This is a person who links to Steven Milloy's "junk science" page from his personal home page.

If I had a personal home page I might well link to Steve Milloy's "Junk Science" page. I dislike Mr. Milloy. I dislike his politics. I dislike his manner. I also dislike "Junk Science" and Mr. Milloy is often right. When and where I feel he is not I would feel free to politely and professionally critcise his views.

I have a Henry Clay cigar sitting here on my desk at the moment. Henry Clay said "I'd rather be right than President." I'm with Mr. Clay on this one (although I am agin 'im, and feel free to be, on a number of other issues). I am not going to allow someone else's political dogma get in the way of being right and will agree with people on specific points who I otherwise disagree with, and disagree with people on specific points that I otherwise agree with.

Then there is the fact that "He links to Steve Milloy" is not an argument, although in context you clearly seem to not only think it is, but also an argument that somehow settles some matter or other. It is a form of character attack (but then questioning his character seems to be the only point of your post) which also begs the question, since you simply sidestep the issue of what Mr. Raymond thinks to what Mr. Milloy thinks, without ever critically addressing what Mr. Milloy thinks.

You have not made a single point in refutation of a single point of Mr. Raymond. In fact, your post epitomizes the very sort of post that Mr. Shaw was refering, and taking objection, to, and to that extent I agree wholeheartedly with Mr. Shaw.

He's also a rabid pro-war advocate . . .

Q.E.D. "His views are different than mine, and that clears up the critical matter."

In what way do you disagree with him, and what is your reasoning for doing so? Rather than fling vague insults (I am infering that you yourself consider calling someone a "rabid pro-war advocate" an insult from context. You can feel free to correct me if I'm wrong).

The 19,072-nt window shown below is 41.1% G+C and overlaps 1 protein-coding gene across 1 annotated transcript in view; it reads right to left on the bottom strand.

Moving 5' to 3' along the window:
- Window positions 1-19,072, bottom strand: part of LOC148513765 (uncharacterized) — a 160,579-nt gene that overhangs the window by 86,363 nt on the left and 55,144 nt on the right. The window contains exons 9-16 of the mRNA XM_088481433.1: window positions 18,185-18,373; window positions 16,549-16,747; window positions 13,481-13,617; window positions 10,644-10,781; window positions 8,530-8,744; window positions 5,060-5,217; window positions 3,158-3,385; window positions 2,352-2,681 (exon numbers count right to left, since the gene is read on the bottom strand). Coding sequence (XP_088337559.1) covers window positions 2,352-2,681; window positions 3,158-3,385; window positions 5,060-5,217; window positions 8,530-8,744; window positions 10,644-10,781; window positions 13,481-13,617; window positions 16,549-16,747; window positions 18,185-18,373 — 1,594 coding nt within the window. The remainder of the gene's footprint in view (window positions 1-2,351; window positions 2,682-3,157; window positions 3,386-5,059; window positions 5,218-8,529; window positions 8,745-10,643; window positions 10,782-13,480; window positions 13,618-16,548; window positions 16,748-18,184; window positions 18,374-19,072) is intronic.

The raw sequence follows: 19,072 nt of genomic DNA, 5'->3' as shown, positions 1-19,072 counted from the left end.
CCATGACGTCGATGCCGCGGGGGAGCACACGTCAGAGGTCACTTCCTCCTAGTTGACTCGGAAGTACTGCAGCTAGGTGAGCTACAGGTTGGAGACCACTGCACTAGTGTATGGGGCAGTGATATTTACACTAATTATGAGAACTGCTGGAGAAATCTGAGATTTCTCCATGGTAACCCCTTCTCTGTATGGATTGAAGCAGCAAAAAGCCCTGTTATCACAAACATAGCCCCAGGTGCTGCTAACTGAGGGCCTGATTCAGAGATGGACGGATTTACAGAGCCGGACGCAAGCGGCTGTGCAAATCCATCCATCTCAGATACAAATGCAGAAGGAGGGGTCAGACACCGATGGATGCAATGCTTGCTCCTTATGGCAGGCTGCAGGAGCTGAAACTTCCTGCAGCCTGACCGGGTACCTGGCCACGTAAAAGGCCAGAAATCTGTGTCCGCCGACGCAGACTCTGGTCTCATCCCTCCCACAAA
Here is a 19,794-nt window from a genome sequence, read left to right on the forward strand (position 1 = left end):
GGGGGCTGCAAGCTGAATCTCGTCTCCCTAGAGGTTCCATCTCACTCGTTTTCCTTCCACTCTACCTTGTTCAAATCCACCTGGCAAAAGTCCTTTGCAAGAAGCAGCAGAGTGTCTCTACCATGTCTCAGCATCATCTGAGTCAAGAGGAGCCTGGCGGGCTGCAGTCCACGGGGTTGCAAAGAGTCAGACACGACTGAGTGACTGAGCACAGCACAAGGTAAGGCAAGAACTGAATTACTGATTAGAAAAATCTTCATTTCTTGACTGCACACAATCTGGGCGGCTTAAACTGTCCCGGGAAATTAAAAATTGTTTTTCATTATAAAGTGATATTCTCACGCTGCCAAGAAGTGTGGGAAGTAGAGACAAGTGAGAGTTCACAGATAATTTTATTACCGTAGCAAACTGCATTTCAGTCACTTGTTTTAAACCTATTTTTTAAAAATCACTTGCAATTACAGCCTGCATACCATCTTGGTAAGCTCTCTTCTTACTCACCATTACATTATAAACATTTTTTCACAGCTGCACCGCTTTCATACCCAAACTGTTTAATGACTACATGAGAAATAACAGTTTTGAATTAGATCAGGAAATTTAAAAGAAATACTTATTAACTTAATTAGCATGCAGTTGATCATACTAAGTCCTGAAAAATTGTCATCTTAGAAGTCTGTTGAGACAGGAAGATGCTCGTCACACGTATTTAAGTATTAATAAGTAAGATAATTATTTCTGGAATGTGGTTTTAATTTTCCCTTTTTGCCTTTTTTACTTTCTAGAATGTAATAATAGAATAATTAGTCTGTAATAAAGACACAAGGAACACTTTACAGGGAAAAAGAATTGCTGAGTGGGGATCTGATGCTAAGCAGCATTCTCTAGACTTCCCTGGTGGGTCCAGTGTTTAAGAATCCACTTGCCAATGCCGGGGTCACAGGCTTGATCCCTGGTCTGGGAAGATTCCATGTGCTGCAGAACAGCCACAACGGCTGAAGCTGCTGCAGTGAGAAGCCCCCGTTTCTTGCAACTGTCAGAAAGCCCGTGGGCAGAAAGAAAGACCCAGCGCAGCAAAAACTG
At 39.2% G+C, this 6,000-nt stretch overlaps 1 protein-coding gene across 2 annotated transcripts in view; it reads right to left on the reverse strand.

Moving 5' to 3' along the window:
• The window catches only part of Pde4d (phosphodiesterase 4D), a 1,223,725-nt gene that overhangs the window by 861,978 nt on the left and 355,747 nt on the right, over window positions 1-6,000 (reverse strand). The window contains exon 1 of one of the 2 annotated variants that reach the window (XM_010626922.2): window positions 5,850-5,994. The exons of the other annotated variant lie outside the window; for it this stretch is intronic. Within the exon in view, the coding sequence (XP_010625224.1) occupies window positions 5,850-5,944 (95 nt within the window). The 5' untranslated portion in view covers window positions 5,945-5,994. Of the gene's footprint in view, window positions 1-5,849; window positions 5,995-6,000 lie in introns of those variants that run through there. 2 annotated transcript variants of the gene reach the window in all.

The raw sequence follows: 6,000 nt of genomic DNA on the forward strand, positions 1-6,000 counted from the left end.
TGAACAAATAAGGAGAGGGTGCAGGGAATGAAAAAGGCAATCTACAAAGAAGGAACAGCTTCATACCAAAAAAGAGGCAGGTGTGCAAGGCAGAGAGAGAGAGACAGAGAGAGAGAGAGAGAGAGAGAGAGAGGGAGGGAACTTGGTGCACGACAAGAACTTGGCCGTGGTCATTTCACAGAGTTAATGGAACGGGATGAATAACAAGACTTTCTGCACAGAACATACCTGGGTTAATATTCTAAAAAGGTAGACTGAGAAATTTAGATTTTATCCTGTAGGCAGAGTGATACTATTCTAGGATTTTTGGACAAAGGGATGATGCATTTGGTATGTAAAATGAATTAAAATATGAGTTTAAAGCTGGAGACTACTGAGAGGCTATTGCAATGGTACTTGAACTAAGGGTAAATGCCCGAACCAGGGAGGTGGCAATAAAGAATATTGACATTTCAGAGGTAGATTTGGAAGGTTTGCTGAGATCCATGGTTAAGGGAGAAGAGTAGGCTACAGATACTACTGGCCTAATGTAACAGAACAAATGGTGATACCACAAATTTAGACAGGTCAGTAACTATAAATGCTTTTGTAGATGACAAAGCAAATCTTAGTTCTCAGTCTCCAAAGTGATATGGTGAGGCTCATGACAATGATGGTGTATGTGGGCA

He has publicly published a point of view. In the document you link to he has made the task of rebutting him easier by actually itemizing his statements. He has done all the work of building a proper framework for disputation. All you have to do is pick a prelabeled point and offer your counter.

Until you do so you haven't said anything beyond a personal attack.

. . .who certainly doesn't address people who disagree with him in any professional or respectful manner.

"He hit me. I think hitting people is wrong. So I hit him."

Oooooooooook.

In any case I do not hold to the current fashion that either polite or professional is synonymous with having a stick up your butt. One can be polite and professional and still get "down and dirty."

"Your idea is stupid," is a perfectly acceptable statement in a debate (although you better be prepared to back it up with a "because,. . .).

"You are stupid," is not.

You, however, have played a bit of a trick by changing the parameters of the discussion, replacing "polite" with "respectful". I never said a damned thing about respectful, nor do I see that word used in Mr. Shaw's essay. It is not synonomous with "polite."

I doubt he'd get much positive publicity on slashdot if people had actually read what he writes.

Well, I've been around here for some years, and I can't say I've noted he gets much positive publicity, mostly it seems he gets a lot of posts "telling him hundreds of different places to stick it." The very cause of Mr. Shaw's essay in the first place.

Mostly from people who obvioulsy haven't actually read what he writes.

I disagree with Mr. Raymond on a good many things (and agree with him on a good many as well). I know this because I have read him extensively (even his book reviews).